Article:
June 2, 2023
Up until recently, the Palace Theatre in London roped off two seats and bolted them down for every performance. No living customers were allowed to sit in those seats, because they were permanently reserved for the ghosts of Anna Pavlova, a world-famous ballerina, and the well-known actor Ivor Novello, who died in 1931 and 1951, respectively.
This may seem strange to rational-thinking folk, because theatre seats are typically occupied by living people, with a pulse and everything. And if you’re a businessperson, you may be wondering why the management at the Palace would be so willing to give up on that revenue.
But if you’re in show business, you’ll probably understand. Because you know that ghosts are real, especially in theatres, and you certainly don’t want to anger them, because there’s a chance they’ll ruin your show. Ghosts haunt theatres everywhere, and us people on this side of the pale just have to live with them.
Plenty of stories abound, and staff members are probably your best resource for ghost stories at your favourite theatres. Indeed, the staff at the Palace Theatre have sworn they’ve seen Pavlova dancing around on the stage between shows. I’d put good money down that if you were a tourist in any town, and decided to add the theatre to the list of local attractions to visit, staff members there would tell you about the ghost(s) they’ve seen. For those of you without the willingness or the means to just up and quiz strangers in strange towns, simply conduct a random Internet search on your favourite browser.
Which is all quite charming and mostly harmless, but the question remains: why theatres, of all places? We have a few theories.
The first is that it’s just part of the tradition of dramatic superstitions. Actors are highly superstitious people, and they hold many strange beliefs, some popular and some obscure. You can’t wish someone “good luck” before they go on stage – you have to tell them to “break a leg.” You have to refer to one of Shakespeare’s plays as “The Scottish Play” and not by its actual name. You need to keep one light on in a theatre at all times – not just for practical purposes, so you don’t accidentally fall in the orchestra pit; but also so the ghosts can see their way around.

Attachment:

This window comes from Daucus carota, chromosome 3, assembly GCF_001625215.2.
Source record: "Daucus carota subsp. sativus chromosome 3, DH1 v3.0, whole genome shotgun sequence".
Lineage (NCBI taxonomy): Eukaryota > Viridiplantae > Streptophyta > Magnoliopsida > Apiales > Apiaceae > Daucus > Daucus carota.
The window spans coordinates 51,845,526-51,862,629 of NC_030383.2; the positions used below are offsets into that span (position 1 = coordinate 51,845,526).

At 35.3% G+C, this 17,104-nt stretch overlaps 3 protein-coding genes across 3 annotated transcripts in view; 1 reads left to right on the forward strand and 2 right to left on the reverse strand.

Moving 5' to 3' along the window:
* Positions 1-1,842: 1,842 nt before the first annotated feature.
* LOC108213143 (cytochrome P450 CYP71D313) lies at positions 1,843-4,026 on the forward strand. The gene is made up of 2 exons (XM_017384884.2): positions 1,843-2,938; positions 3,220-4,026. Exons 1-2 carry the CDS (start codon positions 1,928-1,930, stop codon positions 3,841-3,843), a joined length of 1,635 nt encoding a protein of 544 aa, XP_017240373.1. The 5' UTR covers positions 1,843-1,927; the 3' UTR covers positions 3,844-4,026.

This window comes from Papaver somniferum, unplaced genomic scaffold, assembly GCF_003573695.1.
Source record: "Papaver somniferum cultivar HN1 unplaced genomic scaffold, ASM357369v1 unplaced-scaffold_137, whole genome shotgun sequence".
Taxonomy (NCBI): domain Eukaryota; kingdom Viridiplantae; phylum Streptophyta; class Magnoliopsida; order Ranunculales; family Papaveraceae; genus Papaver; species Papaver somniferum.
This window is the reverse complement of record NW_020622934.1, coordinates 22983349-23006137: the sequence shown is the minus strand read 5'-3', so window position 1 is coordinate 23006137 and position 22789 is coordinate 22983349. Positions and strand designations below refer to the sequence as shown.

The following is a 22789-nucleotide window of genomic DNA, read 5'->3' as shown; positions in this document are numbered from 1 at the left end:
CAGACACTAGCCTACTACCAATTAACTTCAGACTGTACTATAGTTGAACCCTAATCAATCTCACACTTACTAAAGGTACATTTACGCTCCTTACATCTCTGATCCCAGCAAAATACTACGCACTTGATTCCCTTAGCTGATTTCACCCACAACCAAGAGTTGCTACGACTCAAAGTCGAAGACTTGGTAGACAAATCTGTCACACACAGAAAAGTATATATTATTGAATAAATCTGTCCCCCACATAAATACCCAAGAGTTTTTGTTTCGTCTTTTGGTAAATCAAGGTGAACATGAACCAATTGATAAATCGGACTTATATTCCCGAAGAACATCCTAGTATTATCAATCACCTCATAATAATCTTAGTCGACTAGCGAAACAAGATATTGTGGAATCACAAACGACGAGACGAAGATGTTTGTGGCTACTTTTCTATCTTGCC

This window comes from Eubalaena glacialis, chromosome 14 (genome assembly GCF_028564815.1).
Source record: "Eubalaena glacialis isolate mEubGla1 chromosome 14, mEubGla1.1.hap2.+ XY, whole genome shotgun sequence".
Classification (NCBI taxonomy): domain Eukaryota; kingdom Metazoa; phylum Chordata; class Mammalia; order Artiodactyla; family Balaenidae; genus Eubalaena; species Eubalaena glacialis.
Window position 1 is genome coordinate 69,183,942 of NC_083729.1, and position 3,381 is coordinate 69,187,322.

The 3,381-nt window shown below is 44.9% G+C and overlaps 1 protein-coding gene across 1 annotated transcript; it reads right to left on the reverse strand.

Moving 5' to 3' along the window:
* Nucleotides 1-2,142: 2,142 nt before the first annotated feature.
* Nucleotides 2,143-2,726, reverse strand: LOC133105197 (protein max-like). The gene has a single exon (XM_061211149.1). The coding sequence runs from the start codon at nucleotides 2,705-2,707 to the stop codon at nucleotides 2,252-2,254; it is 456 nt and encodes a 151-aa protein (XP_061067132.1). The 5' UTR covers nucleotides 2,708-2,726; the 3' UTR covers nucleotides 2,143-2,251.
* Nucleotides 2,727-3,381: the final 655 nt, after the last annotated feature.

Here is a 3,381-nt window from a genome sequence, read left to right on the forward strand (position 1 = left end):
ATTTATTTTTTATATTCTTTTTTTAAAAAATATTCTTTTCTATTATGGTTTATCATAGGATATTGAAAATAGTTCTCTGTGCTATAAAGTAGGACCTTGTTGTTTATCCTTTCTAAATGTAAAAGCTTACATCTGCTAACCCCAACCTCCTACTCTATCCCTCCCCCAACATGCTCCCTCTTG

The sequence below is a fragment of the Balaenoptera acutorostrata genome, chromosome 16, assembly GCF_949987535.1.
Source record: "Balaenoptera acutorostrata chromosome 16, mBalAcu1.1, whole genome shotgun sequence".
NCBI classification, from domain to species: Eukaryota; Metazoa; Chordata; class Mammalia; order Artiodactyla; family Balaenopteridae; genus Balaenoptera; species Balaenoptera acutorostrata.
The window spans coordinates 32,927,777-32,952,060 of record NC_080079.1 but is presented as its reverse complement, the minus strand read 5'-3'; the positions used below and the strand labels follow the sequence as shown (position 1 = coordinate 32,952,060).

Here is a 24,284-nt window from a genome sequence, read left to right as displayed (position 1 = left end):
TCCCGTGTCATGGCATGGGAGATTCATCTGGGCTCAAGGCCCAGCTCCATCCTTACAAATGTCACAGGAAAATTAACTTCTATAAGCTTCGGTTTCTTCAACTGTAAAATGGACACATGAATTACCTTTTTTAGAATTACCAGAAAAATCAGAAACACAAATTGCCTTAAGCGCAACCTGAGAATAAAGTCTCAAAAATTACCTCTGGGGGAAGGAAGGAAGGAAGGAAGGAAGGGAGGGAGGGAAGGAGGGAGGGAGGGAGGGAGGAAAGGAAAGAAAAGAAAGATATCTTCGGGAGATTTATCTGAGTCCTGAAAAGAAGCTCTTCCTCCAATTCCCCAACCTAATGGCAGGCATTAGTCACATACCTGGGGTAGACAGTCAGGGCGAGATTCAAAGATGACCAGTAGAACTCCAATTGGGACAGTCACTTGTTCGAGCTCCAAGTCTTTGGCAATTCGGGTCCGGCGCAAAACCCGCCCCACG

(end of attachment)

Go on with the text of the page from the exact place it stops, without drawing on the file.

The second reason is because theatres are usually bigbuildings, and if you’re the only person in a giant building, it gets prettyspooky. Weird sounds come from hidden corners, drafts of air blow here andthere, things move in dark corners. If you’ve ever spent more than 10 consecutiveminutes alone in a theatre, you’d be convinced there’s someone else there too.
The question naturally arises: is the Lester Centre haunted? The answer is, yes, of course it is. It’s a theatre after all. I’ve had some personal experience with this, when one night there were doors open that I’m sure I didn’t open myself. I’m not too sure who the ghost is, but I like to think he/she is a friendly ghoul. After one night when it seemed I was being followed around the hallways, I decided to copy the Palace Theatre and keep one seat – A14 specifically – down after each performance. After a while, this seat stayed down without me touching it, and all the other seats in the theatre were up. If that’s not evidence of a ghost, I don’t know what is.
As for the Palace Theatre, it no longer keeps two seats roped off for each performance. The reason? Harry Potter, of course. Since 2016, Harry Potter and the Cursed Child has been playing at the Palace (with a small break during COVID-19), and with some tickets fetching 2,000 pounds, management decided to break the superstition and sell the seats. So far, there have been no stories of angry ghosts, and the show has experienced frequent sell-outs during its run. But I’m guessing something else is happening when the lights go out and, late at night, when the audience has vacated the building, and the actors have left their jobs for the night, a lone theatre usher goes to those seats and silently puts them down, so the Palace’s ghosts can rest for the evening.